Wednesday, March 13, 2013

How I know Work Requirements are Mean

By Robert H.

People who want to couple wealth redistribution with work requirements (making people look for a job to get UI, redistributing wealth with wage subsidies rather than hand outs, whatever) often say they are trying to fix incentives.  Just giving a low income person money removes a lot of his incentive to work.  So it makes sense to require the people we are giving money to to work.  From an "economic efficiency" standpoint, anyway.

But this is pretty much the only place I hear that argument?  For example, the money we are giving the poor person was taxed (or borrowed, in which case it will be payed for with a tax later).  If it was taken as an income tax, it lowered the incentive for rich and middle class people to work, since their post-tax salary is going to be less for the marginal hour worked.  So why not just require them to work more hours!  Make people in the top tax bracket work 80 hour work weeks, the bracket below that 60 hours, etc., with a big tax penalty for people who don't work  the "right" amount.  Problem solved!  Instituting a sales or VAT tax?  Command people to consume more!  Problem solved!  Spending money on a sugar subsidy?  Just order people to eat more sugar substitutes!  Problem solved!   It's a bright new day for economics, and we can finally tax and subsidize people with no dead weight loss!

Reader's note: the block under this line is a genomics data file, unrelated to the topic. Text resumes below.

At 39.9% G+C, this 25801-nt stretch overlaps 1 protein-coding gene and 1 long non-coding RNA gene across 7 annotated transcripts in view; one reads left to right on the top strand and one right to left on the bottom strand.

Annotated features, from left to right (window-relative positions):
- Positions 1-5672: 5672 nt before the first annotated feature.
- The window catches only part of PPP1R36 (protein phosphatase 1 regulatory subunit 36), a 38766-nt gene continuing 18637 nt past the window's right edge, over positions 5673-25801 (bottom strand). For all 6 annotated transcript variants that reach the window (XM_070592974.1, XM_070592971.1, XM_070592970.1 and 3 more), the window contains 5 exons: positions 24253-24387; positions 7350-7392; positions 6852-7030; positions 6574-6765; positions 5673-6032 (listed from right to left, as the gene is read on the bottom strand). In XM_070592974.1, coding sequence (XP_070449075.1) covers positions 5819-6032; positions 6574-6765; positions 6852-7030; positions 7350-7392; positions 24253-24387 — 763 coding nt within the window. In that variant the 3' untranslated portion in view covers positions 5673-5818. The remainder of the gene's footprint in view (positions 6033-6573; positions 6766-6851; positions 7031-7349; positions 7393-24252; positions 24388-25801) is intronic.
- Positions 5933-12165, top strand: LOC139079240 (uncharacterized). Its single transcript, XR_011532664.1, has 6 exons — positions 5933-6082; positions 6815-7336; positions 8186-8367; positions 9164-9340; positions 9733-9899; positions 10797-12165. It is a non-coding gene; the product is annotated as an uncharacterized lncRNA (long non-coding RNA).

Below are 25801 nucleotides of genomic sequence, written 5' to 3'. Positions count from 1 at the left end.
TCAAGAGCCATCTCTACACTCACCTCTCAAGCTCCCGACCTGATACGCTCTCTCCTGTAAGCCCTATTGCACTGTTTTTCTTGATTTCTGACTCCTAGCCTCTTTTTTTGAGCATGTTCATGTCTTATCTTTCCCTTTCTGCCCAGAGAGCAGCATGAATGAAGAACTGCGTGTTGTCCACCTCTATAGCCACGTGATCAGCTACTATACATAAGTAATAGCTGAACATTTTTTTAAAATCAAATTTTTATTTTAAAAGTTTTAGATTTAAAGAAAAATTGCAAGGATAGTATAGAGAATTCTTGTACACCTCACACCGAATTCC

This is crazy, and would not work.  Everyone knows it wouldn't work.  Bureaucratic orders simply aren't a substitute for actual market incentives, and if you are going to tax or subsidize someone you should just accept that that is going to screw up incentives and move on.  But, for some reason, when we turn to subsidizing poor people, free-market types see it as a self-evidently correct to try to stamp out the disincentive to work.  Why does so much effort go into coming up with ways to give a poor person money while requiring them to work more hours, and so little effort go into figuring out ways to tax a rich person's income in a way that requires he work more hours?  I can't really explain that, other than as moralizing (people don't deserve hand outs unless they are willing to work) attitudinal bias (of course ordering those poor people to work makes sense.   Of course it doesn't make sense with us middle class and rich people) or a sort of fuzzy argument form history (panem et circenses!).

I honestly feel like I am missing something, though.

1 comment:

  1. It's a good question. Saez argues that the key insight is whether or not the labor disincentive is concentrated on entry to the labor market or hours worked. If most people will either work 40 hours a week or not work, negative tax rate model may be welfare maximizing. If they are choosing hours worked, then a guaranteed income that is taxed away will be best.

    He works out a solution with realistic elasticities here:

    When he takes it to data, he will end up mostly agreeing with you. Skip to p.1064 for the punchline.